And the train …?
The train has the problem of a lack of flexibility for transporting this type of cargo.

More railway lines?
But they’re more expensive…

Lisbon-Madrid, Paris-Brussels-Berlin-Heidelberg …

Pedro Martins Barata

The train, just like all major forms of transport – the Metro, for example – is absolutely crucial and important for this change in mobility. The point is that, with this change, we have to ensure that we have the political will for a large-scale investment in public transport for large numbers of people, because, without it, we will have a system that turns out to be more inefficient, although it’s clean because it’s electric and renewable. It will be more inefficient because we’re investing in electric cars, when we could be doing this collectively by investing in public transport.

Going back to the milestones. Electrification, consumption and the instalment of 100% renewable energy production. The third milestone is to increase carbon sequestration, which in Portugal can only be done (and, at the moment, relatively poorly) through the forest. It can be done well, and, in a more lasting way, through forest conservation and by restoring areas of pastureland.

Recovering the areas that burned?
Recovering the areas that burned. And we also need to restore native forests that are resilient to fire, and to the predicted climate change, as well as recovering soil productivity through different projects. There have already been some projects in Portugal, for example, for developing pastureland that has greater biodiversity.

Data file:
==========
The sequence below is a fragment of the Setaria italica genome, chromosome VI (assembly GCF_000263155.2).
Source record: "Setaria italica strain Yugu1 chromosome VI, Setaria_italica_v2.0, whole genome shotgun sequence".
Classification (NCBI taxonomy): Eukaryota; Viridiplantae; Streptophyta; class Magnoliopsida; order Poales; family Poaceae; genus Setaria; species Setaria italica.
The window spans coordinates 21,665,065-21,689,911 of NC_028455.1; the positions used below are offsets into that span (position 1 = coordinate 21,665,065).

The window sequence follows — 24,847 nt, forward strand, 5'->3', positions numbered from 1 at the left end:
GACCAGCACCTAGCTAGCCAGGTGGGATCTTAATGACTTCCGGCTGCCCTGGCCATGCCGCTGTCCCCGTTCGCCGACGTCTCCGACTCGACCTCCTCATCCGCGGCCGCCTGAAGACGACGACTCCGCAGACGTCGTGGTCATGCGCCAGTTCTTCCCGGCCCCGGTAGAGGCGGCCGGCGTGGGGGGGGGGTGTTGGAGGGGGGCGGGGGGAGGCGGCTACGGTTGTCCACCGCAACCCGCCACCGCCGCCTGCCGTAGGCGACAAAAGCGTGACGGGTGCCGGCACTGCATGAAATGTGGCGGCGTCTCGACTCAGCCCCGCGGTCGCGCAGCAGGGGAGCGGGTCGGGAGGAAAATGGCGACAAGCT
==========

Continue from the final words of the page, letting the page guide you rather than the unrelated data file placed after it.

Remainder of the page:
What native species are you referring to? To the eucalyptus?
(laughs) Essentially, we’re talking about oaks. As far as grazing is concerned, this mainly means restoring the montados that we already have [groves of cork-oak and holm-oak trees, combined with pastureland], sowing grasses that are highly productive, selected grasses that have high levels of carbon sequestration in the soil. The idea is to have a long-term perspective, not a 10 or 15-year plan, but a 40 to 50-year plan for soil restoration, so that, by 2050, or even by 2060, the soil can be more productive. We have, in fact, lost that productivity over the past centuries. And, in doing all this, we are sequestering carbon. It’s this equation between what we emit less and sequester more that leads to carbon neutrality.

With the construction of a new airport in Montijo will we achieve carbon neutrality by 2050?
What if we were to put in place more flexible high-speed trains from Lisbon to Madrid, Paris and Brussels, while promoting greater regional use of the train as a form of transport within the country itself?
We have population mobility. When it was first created, the Portuguese railway system was intended to be used (in inland regions) for carrying freight, not for transporting people, so the stations are sometimes miles away from the centres of population. Some of these railway lines are being reinstated for tourist and other purposes, but this is difficult to do, as the line was designed to perform the function that it already has.
In order to achieve carbon neutrality, we will have to stop or repeat the process of concentrating the population in metropolitan areas. This is not an idyllic idea of ​​a return to nature and “let’s all live among the birds …”. It means having quality of life, access to public services – and being able to have this, in the same way, in an urban centre like Lisbon, Évora or Beja. For this, we will need to have good-quality means of transport. I’m not sure that this will be guaranteed by rail travel. It would be convenient if we could have a means of mass public transport, however, because of the crowds we have in our cities …

We can do this by converting the railway lines, as well as through other types of road services, but ones that are electrified, and in some cases – as, for example, in the Algarve….

… do you travel to the Algarve?